THE YOUNG PEOPLE OF THE SOUTH: THE UNCERTAIN TRANSITION TO ADULTHOOD
In the public debate between scholars and policy makers there is a consolidated interest in young people. The persistent "youth issue" derives from a basic concern for an increasingly complex phase of life in terms of identity, opportunities and quality of work, social protagonism more generally.
The most recent historical phase is characterized above all by the progressive demographic impoverishment, so much so that young people and adolescents risk becoming more and more "rare goods". It is no coincidence that young people are an area of specific interest in national and EU policies.
The European Union (now EU) has prepared an ad hoc strategy, to ensure that they "engage and become citizens who actively participate in democracy and society". Young people are also a priority target of the NRP (cross-cutting priority 1), together with gender equality and the Mezzogiorno. The Plan underlines how "the youth issue in Italy emerges in comparison with other European countries [...]. The lack of definite prospects and opportunities for development is manifested both in the high rate of youth emigration and in [...] delays in skills [...]. The actions of the Plan are aimed at recovering the potential of the new generations and [...] encouraging their protagonism within society".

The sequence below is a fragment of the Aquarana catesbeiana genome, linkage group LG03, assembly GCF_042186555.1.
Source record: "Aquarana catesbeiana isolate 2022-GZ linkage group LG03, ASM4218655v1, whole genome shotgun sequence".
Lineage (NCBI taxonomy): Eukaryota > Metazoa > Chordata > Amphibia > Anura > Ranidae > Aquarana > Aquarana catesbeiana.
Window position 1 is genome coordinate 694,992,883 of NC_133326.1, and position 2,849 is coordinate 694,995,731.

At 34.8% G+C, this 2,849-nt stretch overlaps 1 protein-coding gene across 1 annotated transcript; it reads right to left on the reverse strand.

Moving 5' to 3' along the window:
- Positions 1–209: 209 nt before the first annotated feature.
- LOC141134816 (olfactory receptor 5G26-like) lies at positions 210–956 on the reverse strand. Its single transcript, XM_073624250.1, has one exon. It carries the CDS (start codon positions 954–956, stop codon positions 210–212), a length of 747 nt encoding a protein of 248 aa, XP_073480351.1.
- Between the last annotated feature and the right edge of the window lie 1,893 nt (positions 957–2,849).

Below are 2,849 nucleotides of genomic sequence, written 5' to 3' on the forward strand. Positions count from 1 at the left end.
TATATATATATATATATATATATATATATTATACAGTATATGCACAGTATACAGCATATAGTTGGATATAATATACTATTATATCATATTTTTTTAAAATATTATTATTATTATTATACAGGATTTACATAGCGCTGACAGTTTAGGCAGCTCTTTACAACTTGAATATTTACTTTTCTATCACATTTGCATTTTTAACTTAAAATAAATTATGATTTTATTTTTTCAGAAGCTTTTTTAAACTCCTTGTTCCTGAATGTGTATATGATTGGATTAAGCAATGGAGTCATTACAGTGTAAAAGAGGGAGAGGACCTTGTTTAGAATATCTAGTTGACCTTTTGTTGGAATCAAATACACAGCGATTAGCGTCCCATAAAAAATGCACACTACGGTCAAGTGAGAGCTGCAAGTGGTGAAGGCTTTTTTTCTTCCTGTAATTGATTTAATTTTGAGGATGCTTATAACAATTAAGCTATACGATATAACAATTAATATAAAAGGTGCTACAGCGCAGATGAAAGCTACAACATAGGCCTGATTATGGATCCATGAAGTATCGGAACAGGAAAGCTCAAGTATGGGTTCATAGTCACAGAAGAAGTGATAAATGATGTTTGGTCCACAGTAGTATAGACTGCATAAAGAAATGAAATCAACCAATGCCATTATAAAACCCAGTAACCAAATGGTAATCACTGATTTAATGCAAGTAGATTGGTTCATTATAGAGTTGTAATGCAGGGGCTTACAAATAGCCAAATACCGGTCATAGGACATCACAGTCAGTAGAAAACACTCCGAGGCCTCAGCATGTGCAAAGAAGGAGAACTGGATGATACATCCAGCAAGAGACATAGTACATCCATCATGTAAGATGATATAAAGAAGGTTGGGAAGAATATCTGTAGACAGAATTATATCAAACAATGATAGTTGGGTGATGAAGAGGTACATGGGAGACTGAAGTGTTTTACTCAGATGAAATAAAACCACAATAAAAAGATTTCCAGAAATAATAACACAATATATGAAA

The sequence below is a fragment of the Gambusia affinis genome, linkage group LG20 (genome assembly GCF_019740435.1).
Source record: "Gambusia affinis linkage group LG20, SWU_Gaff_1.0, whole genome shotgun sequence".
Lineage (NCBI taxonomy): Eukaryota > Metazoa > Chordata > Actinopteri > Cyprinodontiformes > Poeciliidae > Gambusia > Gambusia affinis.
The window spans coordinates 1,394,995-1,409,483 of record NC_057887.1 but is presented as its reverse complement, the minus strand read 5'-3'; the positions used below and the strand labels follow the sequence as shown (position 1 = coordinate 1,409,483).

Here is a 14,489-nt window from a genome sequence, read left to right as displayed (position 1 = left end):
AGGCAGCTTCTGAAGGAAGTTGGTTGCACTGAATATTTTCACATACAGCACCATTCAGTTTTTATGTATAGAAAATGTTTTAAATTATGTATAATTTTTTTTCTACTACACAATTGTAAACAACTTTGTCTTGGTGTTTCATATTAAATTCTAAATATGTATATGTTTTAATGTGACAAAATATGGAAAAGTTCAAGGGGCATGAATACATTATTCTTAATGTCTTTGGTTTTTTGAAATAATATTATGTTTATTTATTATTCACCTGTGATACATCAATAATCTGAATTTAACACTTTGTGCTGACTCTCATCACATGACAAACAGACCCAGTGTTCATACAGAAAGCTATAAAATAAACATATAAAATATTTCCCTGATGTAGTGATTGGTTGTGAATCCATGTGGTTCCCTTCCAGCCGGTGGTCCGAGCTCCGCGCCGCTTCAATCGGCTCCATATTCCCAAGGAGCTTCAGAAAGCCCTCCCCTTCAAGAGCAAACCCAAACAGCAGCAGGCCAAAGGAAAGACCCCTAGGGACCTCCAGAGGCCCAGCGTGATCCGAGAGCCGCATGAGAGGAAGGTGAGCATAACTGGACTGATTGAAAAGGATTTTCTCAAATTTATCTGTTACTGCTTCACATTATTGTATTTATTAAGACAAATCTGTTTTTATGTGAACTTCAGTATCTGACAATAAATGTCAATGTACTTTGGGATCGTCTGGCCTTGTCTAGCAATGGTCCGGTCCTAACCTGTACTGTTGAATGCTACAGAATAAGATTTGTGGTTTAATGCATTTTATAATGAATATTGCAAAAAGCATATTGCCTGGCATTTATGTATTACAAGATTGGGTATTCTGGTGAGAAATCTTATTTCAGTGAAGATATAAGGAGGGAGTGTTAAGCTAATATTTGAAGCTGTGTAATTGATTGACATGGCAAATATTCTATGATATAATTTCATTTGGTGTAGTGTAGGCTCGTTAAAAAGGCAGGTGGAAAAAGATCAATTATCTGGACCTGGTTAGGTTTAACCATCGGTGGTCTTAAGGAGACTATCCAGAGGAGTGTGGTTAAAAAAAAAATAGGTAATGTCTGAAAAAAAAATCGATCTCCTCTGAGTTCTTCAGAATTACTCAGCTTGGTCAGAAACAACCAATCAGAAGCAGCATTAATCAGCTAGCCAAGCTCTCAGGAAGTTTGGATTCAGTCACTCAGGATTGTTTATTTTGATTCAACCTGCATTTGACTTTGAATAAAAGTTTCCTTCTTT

Concerns are heightened in the case of young people in the South, a particularly complex and topical issue since it combines several factors of disadvantage, territorial and generational, underlined by the operational structure of the PNRR. In this respect, current trends seem to foreshadow accentuated critical issues, which translate into structural risks, i.e. demographic stability for large areas of the South.
The focus proposes a reflection on the "condition of youth" with particular reference to Southern Italy, centered on some issues relevant to this phase of life framed in a perspective of recognition of territorial gaps and change between generations. Priority reference will be made to the 18-34 age group, a "transition age" characterized by a progressive extension of training courses, by a tendential "moratorium on detachment" from the family and by a far from easy entry into the world of work.